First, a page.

PaLeoBOtany: the bioLogy and evomnon of fossiL pLants cones or strobili. Many types are known and they are preserved in various ways. Historically, the morphogenus Sphenophyllostachys was used for all Sphenophyllum cones, but Hoskins and Cross (1943) argued that Bowmanites has priority and should be used instead. Several other genera of sphenophyllalean cones have later been introduced in recognition of the wide diversity displayed by these structures (see Good, 1978).

Bowmanites dawsonii is a form known from both European and North American floras, and it will be used to characterize the basic strobilar organization in the group (FIG. 10.17). Specimens exceed several centimeters in length and consist of a central axis bearing whorls of 14-20 bracts; bracts alternate from whorl to whorl (FIG. 10.17). The stele of the axis varies from triarch to hexarch and the number of protoxylem points also varies; metaxylem tracheids have reticulate pits. Bracts are fusiform in outline and vascularized by a single trace. They are inserted at right angles to the

figure 10.17 Paradermal section of Bowmanites dawsonii cone showing whorls of sporangia containing spores and bracts (B) between (Pennsylvanian). Bar = 3 mm.

cone axis and fused laterally to form a shallow disk. Toward the margin of the disk, individual bracts are separated and upturned at their tips to overlap the bracts of several whorls above. In B. dawsonii, each bract subtends two sporangi-ophores of unequal length that arise from the adaxial surface of the bract close to the cone axis (T. Taylor, 1969). At the distal end, each sporangiophore is reflexed and bears a single large sporangium at the end. Sporangia are thick walled and ~2mm in diameter; trilete spores range from 96 to 180 pm in diameter. Covering the surface of the spores is an extraex-inous membrane that has been interpreted as homologous to the perispore of certain homosporous ferns (T. Taylor, 1970a; W. Taylor, 1986).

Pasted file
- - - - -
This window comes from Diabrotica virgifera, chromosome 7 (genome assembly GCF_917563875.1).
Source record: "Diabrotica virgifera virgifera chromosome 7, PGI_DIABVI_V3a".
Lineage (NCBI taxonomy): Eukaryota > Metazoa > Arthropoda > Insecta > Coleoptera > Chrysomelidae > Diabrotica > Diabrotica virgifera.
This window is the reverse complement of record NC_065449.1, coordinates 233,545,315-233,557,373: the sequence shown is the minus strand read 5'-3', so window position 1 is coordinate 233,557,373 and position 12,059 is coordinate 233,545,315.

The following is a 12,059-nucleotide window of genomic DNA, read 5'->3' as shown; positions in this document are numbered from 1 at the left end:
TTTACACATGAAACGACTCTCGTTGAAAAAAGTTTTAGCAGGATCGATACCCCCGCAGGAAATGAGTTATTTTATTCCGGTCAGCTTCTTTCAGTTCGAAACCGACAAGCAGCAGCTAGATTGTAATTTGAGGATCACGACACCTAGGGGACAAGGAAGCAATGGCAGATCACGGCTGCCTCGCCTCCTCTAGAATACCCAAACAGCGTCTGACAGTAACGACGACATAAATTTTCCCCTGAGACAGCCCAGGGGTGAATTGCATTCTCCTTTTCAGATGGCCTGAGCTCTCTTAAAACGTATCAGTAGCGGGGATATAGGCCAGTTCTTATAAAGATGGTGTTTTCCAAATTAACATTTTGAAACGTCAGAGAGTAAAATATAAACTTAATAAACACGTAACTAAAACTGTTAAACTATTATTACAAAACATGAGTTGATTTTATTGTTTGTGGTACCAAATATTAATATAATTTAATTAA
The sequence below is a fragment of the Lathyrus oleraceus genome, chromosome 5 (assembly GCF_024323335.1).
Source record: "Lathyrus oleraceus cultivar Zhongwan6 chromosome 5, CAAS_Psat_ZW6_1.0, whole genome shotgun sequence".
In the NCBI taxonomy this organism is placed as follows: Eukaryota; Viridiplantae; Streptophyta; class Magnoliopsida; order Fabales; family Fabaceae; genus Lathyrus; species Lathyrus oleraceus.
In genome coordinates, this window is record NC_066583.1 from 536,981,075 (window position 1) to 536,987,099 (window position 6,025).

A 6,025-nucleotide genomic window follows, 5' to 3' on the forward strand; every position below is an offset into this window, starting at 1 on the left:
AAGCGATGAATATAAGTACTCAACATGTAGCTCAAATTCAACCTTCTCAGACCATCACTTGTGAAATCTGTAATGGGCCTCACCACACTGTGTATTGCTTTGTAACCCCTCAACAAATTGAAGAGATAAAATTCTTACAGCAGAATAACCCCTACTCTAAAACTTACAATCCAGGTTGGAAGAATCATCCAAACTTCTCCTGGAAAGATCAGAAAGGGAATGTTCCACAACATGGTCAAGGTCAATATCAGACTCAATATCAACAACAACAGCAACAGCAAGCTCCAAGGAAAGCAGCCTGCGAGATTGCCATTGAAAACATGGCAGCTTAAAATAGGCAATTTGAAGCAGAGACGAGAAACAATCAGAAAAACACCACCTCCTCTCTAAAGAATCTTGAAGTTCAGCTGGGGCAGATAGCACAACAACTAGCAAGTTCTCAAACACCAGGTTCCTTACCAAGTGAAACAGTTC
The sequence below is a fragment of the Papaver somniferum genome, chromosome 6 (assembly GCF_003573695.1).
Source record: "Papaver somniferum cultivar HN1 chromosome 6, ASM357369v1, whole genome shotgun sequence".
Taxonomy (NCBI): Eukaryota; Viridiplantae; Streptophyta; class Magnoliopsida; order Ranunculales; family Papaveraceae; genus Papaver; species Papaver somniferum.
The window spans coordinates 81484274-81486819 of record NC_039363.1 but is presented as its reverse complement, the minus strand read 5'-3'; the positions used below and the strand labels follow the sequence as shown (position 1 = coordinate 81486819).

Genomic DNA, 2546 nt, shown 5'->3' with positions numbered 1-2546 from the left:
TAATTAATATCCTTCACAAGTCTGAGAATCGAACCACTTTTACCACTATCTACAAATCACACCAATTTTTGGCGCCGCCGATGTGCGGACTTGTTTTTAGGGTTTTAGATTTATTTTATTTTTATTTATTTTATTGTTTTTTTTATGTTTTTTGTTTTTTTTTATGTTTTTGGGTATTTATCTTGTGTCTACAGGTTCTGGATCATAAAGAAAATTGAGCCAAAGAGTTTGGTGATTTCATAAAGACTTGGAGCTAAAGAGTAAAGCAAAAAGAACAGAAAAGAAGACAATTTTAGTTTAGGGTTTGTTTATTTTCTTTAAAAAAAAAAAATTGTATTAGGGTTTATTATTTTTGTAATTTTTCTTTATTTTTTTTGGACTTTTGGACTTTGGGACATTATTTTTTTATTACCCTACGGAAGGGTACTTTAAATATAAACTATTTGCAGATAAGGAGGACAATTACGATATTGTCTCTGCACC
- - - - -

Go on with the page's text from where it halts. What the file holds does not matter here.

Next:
Bowmanites moorei is a relatively small cone with a maximum diameter of ~4mm (Mamay, 1959b). Three bracts are produced at each node and laterally fuse to form a disk. Each bract consists of a median fertile lobe flanked by two sterile lobes. Bract tips do not overlap the whorl above. Each fertile lobe produces two recurved sporangia. In B. fertilis (Scott, 1906a) from the Lower Coal Measures of Belgium, each node produces six adaxially oriented stalks, which branch at the tips to form 14-18 sporangiophores. Each sporangi-ophore bears two recurved sporangia. Further morphologic variability is present in B. trisporangiatus, a cone 6 cm long (Hoskins and Cross, 1943). A whorl consists of 18 bracts that produce three sporangiophores each; spores are large (100-150 pm) and trilete.

Despite considerable variability in the size of some spores, which may, in part, reflect measurements that include the perispore, all species of Bowmanites were monosporang-iate and the genus is regarded as homosporous. Reports of heterosporous Bowmanites-type cones (Arnold, 1944) have later been discounted or the affinities of the cones reinterpreted. It is interesting that not all species of Bowmanites had trilete spores. Some, like B. bifurcatus, contained sporangia with monolete spores (Andrews and Mamay, 1951). In this species the cone is small (1.5 cm long and 3 mm in diameter). Each whorl of bracts contains six bracts; a single sporangiophore arises from the adaxial surface of each bract and bears two sporangia.

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